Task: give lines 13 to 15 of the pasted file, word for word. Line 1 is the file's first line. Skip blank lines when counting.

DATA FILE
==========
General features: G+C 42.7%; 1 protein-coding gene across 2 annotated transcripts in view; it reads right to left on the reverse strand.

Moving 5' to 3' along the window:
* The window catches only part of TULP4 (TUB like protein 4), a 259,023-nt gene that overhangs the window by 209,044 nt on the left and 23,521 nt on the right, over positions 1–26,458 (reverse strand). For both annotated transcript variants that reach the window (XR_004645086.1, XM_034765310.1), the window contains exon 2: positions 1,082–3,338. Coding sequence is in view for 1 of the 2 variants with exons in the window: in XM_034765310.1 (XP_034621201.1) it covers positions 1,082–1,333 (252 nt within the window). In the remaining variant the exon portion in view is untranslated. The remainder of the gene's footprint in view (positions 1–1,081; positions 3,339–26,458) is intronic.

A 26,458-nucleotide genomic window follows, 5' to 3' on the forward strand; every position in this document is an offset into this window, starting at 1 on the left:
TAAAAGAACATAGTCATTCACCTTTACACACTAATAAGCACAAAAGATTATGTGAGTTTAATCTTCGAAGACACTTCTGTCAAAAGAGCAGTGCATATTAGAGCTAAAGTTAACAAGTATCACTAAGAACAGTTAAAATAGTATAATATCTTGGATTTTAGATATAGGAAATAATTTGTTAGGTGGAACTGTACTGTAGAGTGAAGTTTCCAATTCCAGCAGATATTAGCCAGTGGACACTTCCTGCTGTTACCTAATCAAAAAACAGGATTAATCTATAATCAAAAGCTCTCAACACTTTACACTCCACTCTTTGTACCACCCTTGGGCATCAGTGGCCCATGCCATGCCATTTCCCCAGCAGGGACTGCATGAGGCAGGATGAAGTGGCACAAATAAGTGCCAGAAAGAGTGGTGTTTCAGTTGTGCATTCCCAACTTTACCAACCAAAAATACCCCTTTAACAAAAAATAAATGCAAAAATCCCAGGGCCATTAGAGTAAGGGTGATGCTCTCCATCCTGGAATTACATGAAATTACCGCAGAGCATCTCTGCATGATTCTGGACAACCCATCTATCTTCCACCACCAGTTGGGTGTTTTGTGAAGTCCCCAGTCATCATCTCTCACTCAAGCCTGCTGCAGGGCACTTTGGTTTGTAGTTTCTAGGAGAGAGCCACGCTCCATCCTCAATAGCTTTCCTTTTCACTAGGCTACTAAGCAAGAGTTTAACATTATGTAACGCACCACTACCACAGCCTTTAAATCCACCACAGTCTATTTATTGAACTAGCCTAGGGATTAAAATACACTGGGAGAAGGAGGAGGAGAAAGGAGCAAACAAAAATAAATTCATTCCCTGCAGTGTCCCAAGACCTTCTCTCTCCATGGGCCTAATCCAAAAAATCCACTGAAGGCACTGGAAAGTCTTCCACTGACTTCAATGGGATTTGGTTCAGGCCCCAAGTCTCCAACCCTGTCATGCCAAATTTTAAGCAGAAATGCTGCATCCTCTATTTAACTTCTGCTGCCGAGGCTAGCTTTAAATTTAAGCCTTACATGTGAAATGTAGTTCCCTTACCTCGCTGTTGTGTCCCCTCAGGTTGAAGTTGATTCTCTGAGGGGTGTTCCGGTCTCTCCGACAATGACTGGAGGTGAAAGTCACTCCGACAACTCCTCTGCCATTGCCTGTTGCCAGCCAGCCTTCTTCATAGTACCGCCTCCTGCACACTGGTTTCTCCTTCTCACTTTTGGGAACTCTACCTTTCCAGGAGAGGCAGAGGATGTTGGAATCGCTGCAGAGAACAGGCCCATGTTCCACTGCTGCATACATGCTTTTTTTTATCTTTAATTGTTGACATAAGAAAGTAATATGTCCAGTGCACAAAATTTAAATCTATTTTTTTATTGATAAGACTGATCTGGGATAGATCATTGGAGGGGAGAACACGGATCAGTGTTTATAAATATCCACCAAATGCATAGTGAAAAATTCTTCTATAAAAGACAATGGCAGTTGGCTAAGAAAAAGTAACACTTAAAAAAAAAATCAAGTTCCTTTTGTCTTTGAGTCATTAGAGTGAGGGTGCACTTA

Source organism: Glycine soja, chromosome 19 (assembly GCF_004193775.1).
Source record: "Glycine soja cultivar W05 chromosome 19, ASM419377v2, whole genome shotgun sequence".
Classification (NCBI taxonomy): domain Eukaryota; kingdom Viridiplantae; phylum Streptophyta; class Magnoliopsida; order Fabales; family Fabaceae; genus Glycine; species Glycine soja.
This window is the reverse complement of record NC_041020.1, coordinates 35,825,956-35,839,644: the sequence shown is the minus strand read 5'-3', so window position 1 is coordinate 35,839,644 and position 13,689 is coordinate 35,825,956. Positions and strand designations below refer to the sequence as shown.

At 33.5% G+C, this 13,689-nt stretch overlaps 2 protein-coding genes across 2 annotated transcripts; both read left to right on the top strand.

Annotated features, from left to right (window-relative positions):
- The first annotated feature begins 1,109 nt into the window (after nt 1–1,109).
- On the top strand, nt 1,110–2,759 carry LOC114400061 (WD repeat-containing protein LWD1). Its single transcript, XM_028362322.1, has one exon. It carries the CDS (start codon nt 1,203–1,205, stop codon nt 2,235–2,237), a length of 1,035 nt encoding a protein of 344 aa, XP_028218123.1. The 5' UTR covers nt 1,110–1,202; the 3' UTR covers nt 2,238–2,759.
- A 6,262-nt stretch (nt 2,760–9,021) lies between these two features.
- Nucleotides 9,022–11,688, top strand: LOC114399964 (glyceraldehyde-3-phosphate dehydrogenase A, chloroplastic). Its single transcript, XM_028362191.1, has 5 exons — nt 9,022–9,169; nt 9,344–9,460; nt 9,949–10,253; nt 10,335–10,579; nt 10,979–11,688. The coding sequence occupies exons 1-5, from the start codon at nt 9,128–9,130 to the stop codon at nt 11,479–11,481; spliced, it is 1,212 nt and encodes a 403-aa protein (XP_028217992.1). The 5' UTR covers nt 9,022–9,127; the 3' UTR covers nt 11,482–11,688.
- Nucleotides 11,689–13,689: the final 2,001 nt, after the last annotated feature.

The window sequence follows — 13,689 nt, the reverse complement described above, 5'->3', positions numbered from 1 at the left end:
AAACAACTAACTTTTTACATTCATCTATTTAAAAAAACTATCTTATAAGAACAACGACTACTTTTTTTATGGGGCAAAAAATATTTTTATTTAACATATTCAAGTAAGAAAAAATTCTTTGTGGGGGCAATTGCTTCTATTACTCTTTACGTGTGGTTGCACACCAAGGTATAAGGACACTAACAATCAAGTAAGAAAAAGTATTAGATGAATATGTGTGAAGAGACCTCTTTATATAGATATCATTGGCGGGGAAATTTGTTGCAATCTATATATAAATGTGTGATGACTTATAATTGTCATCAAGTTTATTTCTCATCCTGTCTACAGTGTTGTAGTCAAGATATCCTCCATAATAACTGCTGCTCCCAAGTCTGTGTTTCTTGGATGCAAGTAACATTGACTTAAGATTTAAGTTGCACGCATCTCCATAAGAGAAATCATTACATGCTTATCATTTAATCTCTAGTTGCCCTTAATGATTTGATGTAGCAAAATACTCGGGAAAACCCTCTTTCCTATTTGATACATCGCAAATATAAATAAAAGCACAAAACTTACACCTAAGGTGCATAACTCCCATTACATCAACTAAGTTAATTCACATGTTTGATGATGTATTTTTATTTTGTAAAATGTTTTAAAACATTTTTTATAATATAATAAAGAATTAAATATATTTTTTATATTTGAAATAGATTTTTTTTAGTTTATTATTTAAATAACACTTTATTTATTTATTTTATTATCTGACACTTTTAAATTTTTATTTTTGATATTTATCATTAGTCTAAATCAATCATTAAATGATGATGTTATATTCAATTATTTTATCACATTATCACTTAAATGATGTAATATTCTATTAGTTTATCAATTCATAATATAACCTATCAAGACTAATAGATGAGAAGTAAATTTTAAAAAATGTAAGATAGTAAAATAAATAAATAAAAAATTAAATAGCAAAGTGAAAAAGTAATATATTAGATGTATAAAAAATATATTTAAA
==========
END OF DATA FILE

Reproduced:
- On the top strand, nt 1,110–2,759 carry LOC114400061 (WD repeat-containing protein LWD1). Its single transcript, XM_028362322.1, has one exon. It carries the CDS (start codon nt 1,203–1,205, stop codon nt 2,235–2,237), a length of 1,035 nt encoding a protein of 344 aa, XP_028218123.1. The 5' UTR covers nt 1,110–1,202; the 3' UTR covers nt 2,238–2,759.
- A 6,262-nt stretch (nt 2,760–9,021) lies between these two features.
- Nucleotides 9,022–11,688, top strand: LOC114399964 (glyceraldehyde-3-phosphate dehydrogenase A, chloroplastic). Its single transcript, XM_028362191.1, has 5 exons — nt 9,022–9,169; nt 9,344–9,460; nt 9,949–10,253; nt 10,335–10,579; nt 10,979–11,688. The coding sequence occupies exons 1-5, from the start codon at nt 9,128–9,130 to the stop codon at nt 11,479–11,481; spliced, it is 1,212 nt and encodes a 403-aa protein (XP_028217992.1). The 5' UTR covers nt 9,022–9,127; the 3' UTR covers nt 11,482–11,688.